How to Help Elderly Parents Who Don’t Want Help

how to help elderly parents who don't want help

Watching a parent grow old is one of the hardest things children have to go through. It’s hard to see someone you love lose their independence because of age.

To make matters worse, many seniors refuse help, and it can be difficult to know how to help elderly parents who don’t want help.

There are varying degrees of needs that seniors have. But it is possible to help every elderly parent get the help they need — no matter how much they refuse or dismiss it.

If you’re currently dealing with an elderly parent who is refusing your help, stress no more. In this article, we’re going to talk about what you can do and how to help elderly parents who don’t want help!

Understand Their Behavior

First, you need to try to understand why your parents are refusing help.

Sometimes seniors refuse help because of their personalities. Some people are easily irritated or are naturally independent.
Other times, stubborn behavior is due to underlying issues, like dementia or depression. Many times, people simply become more stubborn with age.

Other times seniors are stubborn because they’ve lost independence.

Has your parent recently experienced a loss of independence? Did they lose the ability to do things they once loved? Can your parent no longer drive or manage their finances?

It’s crucial to determine whether their behaviors are becoming a safety issue.

Knowing why your elderly parents are refusing help will create the best solution. Understanding their personalities will help you have more constructive conversations with them.

Treat Them Like an Adult

No matter what, your parents want to feel treated equally. That means treating them like adults despite the severity of their needs.

Remember: How you talk to them will speak more than what you say.

Part of how you can do this is to be open to hearing their side of things. Ask them where they see themselves and how they feel about hiring help. Ask them about what they feel is best for their situation, and what they’re comfortable with and not.

You also want to ask them how they think their situation is affecting those around them. Is their aging becoming hard on their spouse, on you, or the grandchildren?

Approach the conversation slowly. You don’t want to overwhelm them. Make your intervention simple and more like a conversation rather than a lecture.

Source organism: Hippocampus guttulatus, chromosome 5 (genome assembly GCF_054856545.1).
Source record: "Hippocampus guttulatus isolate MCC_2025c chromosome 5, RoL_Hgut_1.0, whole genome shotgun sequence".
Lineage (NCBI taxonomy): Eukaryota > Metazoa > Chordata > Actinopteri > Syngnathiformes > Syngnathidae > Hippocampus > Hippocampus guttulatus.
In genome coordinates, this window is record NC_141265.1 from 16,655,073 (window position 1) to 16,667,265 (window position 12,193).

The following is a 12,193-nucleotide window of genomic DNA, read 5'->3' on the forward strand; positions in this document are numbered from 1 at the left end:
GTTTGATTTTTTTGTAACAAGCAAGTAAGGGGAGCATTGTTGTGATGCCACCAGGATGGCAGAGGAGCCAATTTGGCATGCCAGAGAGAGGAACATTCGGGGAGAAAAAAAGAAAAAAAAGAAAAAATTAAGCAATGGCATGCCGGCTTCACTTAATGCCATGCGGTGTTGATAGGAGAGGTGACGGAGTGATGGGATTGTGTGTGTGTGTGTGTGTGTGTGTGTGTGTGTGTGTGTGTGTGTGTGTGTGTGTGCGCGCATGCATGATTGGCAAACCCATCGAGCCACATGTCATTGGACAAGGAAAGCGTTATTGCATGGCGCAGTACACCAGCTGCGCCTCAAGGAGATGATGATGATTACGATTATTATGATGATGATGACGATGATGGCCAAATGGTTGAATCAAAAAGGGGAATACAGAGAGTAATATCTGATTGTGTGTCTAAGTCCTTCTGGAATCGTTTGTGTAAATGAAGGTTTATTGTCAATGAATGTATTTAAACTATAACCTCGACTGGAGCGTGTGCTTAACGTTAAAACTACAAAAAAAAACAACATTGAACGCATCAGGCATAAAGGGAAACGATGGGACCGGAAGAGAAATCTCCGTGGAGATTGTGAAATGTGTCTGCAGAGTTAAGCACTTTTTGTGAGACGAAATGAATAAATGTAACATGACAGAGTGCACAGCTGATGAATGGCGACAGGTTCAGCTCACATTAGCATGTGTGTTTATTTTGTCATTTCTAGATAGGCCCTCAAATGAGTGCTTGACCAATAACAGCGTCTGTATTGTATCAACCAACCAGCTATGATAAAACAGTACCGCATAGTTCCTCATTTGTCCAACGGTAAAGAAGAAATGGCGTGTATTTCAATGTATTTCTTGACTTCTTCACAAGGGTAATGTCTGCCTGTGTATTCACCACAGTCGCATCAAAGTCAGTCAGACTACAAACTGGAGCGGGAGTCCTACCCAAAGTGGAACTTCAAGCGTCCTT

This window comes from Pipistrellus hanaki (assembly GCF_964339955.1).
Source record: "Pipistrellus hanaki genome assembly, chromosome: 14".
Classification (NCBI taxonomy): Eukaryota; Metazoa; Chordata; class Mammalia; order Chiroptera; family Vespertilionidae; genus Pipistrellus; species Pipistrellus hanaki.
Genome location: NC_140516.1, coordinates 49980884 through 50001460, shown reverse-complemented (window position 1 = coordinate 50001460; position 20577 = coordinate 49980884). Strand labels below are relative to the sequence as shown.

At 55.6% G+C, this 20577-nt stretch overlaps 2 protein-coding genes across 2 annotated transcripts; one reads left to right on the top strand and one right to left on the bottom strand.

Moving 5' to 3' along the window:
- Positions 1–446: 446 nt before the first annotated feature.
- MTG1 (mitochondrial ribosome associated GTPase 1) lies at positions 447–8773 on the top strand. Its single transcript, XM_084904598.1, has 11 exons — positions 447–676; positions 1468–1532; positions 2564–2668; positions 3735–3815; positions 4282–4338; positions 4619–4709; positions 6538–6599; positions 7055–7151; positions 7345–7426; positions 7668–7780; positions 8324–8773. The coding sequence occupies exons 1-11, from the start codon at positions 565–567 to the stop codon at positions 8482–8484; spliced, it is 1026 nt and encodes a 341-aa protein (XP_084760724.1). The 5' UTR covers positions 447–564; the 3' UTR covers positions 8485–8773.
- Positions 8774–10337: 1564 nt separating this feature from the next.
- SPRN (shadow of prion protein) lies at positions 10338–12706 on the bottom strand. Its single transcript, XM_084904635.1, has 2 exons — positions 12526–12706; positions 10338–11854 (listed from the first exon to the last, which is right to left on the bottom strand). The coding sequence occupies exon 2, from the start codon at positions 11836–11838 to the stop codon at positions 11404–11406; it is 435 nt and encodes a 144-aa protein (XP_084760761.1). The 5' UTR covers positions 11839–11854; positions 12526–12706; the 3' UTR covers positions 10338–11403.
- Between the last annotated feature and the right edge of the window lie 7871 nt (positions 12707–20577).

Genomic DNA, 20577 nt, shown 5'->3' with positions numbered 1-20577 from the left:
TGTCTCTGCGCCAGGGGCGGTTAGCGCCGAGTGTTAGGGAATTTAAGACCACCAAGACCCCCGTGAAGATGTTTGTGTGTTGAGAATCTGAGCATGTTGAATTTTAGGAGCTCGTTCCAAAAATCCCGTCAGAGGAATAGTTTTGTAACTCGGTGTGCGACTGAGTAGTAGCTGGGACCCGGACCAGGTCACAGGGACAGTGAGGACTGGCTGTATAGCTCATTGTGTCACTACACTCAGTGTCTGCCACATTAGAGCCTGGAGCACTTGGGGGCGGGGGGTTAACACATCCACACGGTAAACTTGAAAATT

Help them to see the areas in which they need help. You can ask questions about how they feel in their day-to-day lives and about their stress levels.

Recognize their capabilities and acknowledge them. This will also help you determine how to address their specific needs.

You don’t want to limit their independence more than you have to. When it comes to outside help, allow your parents to be independent when possible. You can be there for them, but you can also be there to watch them do things themselves.

Above all, you need to be patient with them.

Accept the Situation Without Blaming Yourself

It’s important that you have someone to vent to during this time. This is an especially stressful time for you, and you need to be able to talk about this.

Confide in your spouse, friends, other family members, a support group, or with a counselor. The person you vent to cannot be the parents themselves.

You can alleviate your stress levels by prioritizing their needs. In doing so, you can also make note of the steps you’ve taken. This can better prepare you for if, and when, you need to seek outside help.

Part of this process is acknowledging your own limits. You don’t want to take more independence away from your parents than you need to. But putting more responsibility on them can help them realize the extent of their own needs.

How to Help Elderly Parents Who Don’t Want Help

Seeing parents age is one of the hardest things people have to go through.

It’s important to remember that you don’t have to go through this alone. Learn more about how to help elderly parents who don’t want help!

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